The Corner

Court Slaps Down IRS Power Grab

More often than not, conversations about the Obama administration’s executive overreach end up with apologists asking, petulantly, “well, what are you going to do about it anyway.” This is interesting for two reasons: First, because it reveals that the speaker’s principles do not extend much beyond “do what you can get away with”; and, second, because it reveals that the speaker probably doesn’t know that the courts have often slapped this president on the wrist for imperialism. Indeed, the latest such example came yesterday from the Court of Appeals for the District of Columbia Circuit, which, per Tim Carney at the Washington Examiner, ruled that “the IRS may not unilaterally expand its authority through” what it described rather brutally as “an expansive, atextual, and ahistorical reading of” the law.

Reuters has the details:

An Obama administration campaign against tax-return fraud suffered a blow on Tuesday when an appeals court invalidated the first federal rules for unregulated tax-return preparers.

A three-judge appellate panel upheld a lower court’s January 2013 ruling that said the U.S. Internal Revenue Service does not have the power to impose test-taking and continuing education requirements on hundreds of thousands of tax-return preparers.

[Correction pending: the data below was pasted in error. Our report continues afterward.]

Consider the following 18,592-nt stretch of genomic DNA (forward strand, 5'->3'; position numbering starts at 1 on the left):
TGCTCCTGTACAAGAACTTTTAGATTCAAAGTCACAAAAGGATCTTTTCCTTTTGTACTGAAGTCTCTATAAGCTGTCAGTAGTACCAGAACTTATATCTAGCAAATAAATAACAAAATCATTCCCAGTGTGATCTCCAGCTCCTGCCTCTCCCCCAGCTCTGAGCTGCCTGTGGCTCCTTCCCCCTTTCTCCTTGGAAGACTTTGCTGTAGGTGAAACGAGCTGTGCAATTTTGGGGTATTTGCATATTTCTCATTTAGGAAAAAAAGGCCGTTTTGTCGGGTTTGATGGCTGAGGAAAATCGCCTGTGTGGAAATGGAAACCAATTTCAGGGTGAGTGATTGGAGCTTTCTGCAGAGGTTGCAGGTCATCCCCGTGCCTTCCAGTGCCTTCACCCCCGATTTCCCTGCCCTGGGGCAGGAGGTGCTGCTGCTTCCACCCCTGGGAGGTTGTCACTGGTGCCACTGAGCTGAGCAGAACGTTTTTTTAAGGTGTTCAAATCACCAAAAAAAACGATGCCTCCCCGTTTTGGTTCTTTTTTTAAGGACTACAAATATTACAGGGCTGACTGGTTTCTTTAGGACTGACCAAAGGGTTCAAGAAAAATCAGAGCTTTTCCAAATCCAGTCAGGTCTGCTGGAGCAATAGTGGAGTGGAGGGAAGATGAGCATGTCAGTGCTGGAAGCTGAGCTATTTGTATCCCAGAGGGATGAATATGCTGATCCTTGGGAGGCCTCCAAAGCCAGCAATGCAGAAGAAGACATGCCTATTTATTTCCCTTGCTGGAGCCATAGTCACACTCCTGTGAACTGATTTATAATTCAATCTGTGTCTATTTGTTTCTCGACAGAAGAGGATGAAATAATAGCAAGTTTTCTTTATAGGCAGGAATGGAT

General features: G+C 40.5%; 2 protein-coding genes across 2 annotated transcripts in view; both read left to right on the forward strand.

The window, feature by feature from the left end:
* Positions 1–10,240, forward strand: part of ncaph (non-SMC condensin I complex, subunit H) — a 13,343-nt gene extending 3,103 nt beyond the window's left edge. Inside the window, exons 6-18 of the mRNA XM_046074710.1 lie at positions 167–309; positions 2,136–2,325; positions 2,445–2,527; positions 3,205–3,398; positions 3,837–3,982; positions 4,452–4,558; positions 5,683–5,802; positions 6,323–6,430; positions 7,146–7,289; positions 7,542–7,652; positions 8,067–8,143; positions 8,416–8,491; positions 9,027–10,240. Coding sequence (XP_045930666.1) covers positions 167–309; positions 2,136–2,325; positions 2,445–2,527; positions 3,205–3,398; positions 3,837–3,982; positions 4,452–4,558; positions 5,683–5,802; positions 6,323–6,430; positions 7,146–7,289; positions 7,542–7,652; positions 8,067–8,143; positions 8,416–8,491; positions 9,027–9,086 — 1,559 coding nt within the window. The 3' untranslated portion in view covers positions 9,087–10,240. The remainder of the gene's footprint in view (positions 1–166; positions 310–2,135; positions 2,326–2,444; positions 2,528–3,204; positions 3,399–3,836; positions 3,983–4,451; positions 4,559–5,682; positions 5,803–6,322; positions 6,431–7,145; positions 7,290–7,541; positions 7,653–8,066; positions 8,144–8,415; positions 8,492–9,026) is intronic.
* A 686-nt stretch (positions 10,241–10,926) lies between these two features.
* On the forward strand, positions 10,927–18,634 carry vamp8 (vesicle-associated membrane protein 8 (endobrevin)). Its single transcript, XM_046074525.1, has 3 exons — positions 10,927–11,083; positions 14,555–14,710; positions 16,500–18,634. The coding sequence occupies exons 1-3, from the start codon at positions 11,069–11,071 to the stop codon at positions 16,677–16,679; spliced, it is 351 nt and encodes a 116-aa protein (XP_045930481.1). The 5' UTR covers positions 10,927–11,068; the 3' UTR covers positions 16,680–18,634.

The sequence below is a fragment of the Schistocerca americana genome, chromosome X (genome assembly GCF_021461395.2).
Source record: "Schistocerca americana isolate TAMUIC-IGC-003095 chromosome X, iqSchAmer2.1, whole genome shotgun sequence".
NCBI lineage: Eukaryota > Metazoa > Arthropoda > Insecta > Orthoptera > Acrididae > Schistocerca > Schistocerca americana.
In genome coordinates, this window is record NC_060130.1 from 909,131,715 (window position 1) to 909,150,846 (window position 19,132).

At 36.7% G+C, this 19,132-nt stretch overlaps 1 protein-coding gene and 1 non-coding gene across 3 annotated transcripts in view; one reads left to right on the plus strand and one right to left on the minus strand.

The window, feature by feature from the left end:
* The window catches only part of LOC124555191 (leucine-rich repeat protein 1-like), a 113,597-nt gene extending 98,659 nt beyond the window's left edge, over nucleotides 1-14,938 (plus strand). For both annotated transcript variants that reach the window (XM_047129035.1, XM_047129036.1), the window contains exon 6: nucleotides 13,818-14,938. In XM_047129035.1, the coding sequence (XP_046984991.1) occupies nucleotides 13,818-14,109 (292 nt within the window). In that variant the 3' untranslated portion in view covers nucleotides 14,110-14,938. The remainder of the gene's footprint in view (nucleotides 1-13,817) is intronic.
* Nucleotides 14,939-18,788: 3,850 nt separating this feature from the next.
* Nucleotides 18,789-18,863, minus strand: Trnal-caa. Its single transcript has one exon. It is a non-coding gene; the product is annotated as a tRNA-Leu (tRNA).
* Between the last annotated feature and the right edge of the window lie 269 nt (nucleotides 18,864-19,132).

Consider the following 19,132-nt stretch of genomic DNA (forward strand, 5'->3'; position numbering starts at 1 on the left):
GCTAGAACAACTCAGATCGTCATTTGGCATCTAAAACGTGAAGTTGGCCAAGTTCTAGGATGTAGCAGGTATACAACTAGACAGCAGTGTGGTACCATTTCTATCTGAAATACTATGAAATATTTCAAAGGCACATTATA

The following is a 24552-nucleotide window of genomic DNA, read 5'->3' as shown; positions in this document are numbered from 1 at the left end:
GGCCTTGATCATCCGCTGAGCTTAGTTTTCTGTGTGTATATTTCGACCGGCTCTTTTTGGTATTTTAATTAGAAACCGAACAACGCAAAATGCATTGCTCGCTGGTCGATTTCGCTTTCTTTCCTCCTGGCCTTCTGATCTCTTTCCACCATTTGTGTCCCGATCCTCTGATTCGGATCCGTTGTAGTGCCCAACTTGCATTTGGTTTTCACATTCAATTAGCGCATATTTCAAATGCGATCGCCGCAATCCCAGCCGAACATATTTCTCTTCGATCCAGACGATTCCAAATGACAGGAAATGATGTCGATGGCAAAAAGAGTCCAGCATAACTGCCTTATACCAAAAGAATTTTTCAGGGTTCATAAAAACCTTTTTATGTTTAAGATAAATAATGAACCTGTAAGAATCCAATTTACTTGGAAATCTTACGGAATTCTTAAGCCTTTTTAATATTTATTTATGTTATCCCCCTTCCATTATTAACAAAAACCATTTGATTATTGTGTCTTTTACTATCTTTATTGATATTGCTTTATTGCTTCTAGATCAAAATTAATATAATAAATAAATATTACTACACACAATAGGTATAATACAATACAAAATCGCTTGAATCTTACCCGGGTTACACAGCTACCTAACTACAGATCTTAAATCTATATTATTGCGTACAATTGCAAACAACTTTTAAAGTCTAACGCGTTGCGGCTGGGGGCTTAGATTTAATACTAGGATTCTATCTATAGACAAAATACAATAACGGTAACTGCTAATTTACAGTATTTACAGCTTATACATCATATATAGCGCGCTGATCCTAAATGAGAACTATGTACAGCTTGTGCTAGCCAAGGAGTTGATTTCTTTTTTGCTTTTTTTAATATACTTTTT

“We agree with the District Court that the IRS’s statutory authority … cannot be stretched so broadly as to encompass authority to regulate tax-return preparers,” the U.S. Court of Appeals for the District of Columbia said in a unanimous ruling.

The IRS took steps starting in 2011 to regulate unlicensed return preparers for the first time, with a program requiring up to 700,000 of them to meet testing and education requirements.

But independent preparers complained. Then in 2012, a libertarian activist group called the Institute for Justice sued the IRS, arguing that Congress never gave the agency authority to regulate preparers.

In January 2013, U.S. District Court Judge James Boasberg issued an injunction halting the IRS’s regulatory program. The Justice Department appealed his decision and lost on appeal.

Regardless of the merits of the administration’s regulations, the material point — once again — is that the executive branch does not make law. Hammer it home, guys. Hammer it home.

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